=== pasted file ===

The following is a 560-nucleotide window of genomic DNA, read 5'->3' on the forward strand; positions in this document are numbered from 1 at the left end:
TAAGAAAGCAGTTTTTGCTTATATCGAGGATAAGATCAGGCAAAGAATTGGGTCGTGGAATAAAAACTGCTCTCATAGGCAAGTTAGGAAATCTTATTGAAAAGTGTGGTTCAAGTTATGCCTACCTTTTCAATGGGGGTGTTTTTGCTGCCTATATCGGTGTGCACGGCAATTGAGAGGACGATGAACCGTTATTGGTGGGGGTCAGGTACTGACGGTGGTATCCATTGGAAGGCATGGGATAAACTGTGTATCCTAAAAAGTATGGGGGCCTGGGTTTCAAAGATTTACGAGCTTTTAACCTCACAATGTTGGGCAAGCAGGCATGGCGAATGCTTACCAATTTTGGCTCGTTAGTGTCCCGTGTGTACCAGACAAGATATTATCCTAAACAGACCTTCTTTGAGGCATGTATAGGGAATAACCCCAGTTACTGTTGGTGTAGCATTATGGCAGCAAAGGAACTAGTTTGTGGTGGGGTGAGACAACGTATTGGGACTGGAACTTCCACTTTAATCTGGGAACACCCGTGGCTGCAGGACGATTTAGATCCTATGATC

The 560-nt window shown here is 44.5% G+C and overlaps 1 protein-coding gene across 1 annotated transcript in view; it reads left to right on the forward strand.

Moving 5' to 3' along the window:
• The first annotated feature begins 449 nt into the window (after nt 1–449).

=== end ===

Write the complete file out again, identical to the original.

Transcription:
The following is a 560-nucleotide window of genomic DNA, read 5'->3' on the forward strand; positions in this document are numbered from 1 at the left end:
TAAGAAAGCAGTTTTTGCTTATATCGAGGATAAGATCAGGCAAAGAATTGGGTCGTGGAATAAAAACTGCTCTCATAGGCAAGTTAGGAAATCTTATTGAAAAGTGTGGTTCAAGTTATGCCTACCTTTTCAATGGGGGTGTTTTTGCTGCCTATATCGGTGTGCACGGCAATTGAGAGGACGATGAACCGTTATTGGTGGGGGTCAGGTACTGACGGTGGTATCCATTGGAAGGCATGGGATAAACTGTGTATCCTAAAAAGTATGGGGGCCTGGGTTTCAAAGATTTACGAGCTTTTAACCTCACAATGTTGGGCAAGCAGGCATGGCGAATGCTTACCAATTTTGGCTCGTTAGTGTCCCGTGTGTACCAGACAAGATATTATCCTAAACAGACCTTCTTTGAGGCATGTATAGGGAATAACCCCAGTTACTGTTGGTGTAGCATTATGGCAGCAAAGGAACTAGTTTGTGGTGGGGTGAGACAACGTATTGGGACTGGAACTTCCACTTTAATCTGGGAACACCCGTGGCTGCAGGACGATTTAGATCCTATGATC

The 560-nt window shown here is 44.5% G+C and overlaps 1 protein-coding gene across 1 annotated transcript in view; it reads left to right on the forward strand.

Moving 5' to 3' along the window:
• The first annotated feature begins 449 nt into the window (after nt 1–449).